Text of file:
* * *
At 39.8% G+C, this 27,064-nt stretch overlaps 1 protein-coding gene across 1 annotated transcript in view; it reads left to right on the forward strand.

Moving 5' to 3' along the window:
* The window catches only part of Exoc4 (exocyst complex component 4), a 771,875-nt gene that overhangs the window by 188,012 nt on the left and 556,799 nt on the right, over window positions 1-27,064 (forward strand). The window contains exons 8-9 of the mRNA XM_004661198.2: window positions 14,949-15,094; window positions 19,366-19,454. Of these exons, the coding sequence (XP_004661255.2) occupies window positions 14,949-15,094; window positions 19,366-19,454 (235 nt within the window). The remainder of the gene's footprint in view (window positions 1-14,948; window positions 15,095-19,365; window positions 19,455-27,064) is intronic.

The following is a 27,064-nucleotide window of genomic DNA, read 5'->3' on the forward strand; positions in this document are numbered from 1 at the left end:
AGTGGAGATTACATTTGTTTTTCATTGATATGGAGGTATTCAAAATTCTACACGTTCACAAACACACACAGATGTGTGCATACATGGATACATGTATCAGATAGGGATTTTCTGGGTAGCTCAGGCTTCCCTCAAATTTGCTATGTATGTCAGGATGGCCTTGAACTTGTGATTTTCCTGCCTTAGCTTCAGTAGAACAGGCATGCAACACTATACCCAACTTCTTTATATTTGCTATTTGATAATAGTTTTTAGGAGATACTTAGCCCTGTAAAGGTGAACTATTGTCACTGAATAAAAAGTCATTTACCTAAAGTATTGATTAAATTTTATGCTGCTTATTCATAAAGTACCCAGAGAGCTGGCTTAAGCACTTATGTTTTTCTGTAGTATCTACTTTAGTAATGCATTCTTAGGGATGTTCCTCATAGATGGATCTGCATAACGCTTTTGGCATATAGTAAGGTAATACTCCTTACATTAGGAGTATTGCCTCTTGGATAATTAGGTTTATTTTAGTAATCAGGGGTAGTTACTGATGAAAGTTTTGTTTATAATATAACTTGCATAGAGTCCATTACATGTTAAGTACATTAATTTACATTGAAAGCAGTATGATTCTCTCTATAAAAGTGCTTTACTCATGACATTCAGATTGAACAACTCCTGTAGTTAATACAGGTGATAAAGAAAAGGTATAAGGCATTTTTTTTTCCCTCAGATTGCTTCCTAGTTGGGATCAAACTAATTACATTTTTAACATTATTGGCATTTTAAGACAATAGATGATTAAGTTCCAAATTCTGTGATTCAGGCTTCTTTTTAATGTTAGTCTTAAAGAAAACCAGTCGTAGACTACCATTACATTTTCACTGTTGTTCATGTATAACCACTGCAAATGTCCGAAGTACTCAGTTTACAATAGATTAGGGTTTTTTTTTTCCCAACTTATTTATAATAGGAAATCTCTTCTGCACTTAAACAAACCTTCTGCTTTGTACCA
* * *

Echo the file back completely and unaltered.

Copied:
At 39.8% G+C, this 27,064-nt stretch overlaps 1 protein-coding gene across 1 annotated transcript in view; it reads left to right on the forward strand.

Moving 5' to 3' along the window:
* The window catches only part of Exoc4 (exocyst complex component 4), a 771,875-nt gene that overhangs the window by 188,012 nt on the left and 556,799 nt on the right, over window positions 1-27,064 (forward strand). The window contains exons 8-9 of the mRNA XM_004661198.2: window positions 14,949-15,094; window positions 19,366-19,454. Of these exons, the coding sequence (XP_004661255.2) occupies window positions 14,949-15,094; window positions 19,366-19,454 (235 nt within the window). The remainder of the gene's footprint in view (window positions 1-14,948; window positions 15,095-19,365; window positions 19,455-27,064) is intronic.

The following is a 27,064-nucleotide window of genomic DNA, read 5'->3' on the forward strand; positions in this document are numbered from 1 at the left end:
AGTGGAGATTACATTTGTTTTTCATTGATATGGAGGTATTCAAAATTCTACACGTTCACAAACACACACAGATGTGTGCATACATGGATACATGTATCAGATAGGGATTTTCTGGGTAGCTCAGGCTTCCCTCAAATTTGCTATGTATGTCAGGATGGCCTTGAACTTGTGATTTTCCTGCCTTAGCTTCAGTAGAACAGGCATGCAACACTATACCCAACTTCTTTATATTTGCTATTTGATAATAGTTTTTAGGAGATACTTAGCCCTGTAAAGGTGAACTATTGTCACTGAATAAAAAGTCATTTACCTAAAGTATTGATTAAATTTTATGCTGCTTATTCATAAAGTACCCAGAGAGCTGGCTTAAGCACTTATGTTTTTCTGTAGTATCTACTTTAGTAATGCATTCTTAGGGATGTTCCTCATAGATGGATCTGCATAACGCTTTTGGCATATAGTAAGGTAATACTCCTTACATTAGGAGTATTGCCTCTTGGATAATTAGGTTTATTTTAGTAATCAGGGGTAGTTACTGATGAAAGTTTTGTTTATAATATAACTTGCATAGAGTCCATTACATGTTAAGTACATTAATTTACATTGAAAGCAGTATGATTCTCTCTATAAAAGTGCTTTACTCATGACATTCAGATTGAACAACTCCTGTAGTTAATACAGGTGATAAAGAAAAGGTATAAGGCATTTTTTTTTCCCTCAGATTGCTTCCTAGTTGGGATCAAACTAATTACATTTTTAACATTATTGGCATTTTAAGACAATAGATGATTAAGTTCCAAATTCTGTGATTCAGGCTTCTTTTTAATGTTAGTCTTAAAGAAAACCAGTCGTAGACTACCATTACATTTTCACTGTTGTTCATGTATAACCACTGCAAATGTCCGAAGTACTCAGTTTACAATAGATTAGGGTTTTTTTTTTCCCAACTTATTTATAATAGGAAATCTCTTCTGCACTTAAACAAACCTTCTGCTTTGTACCA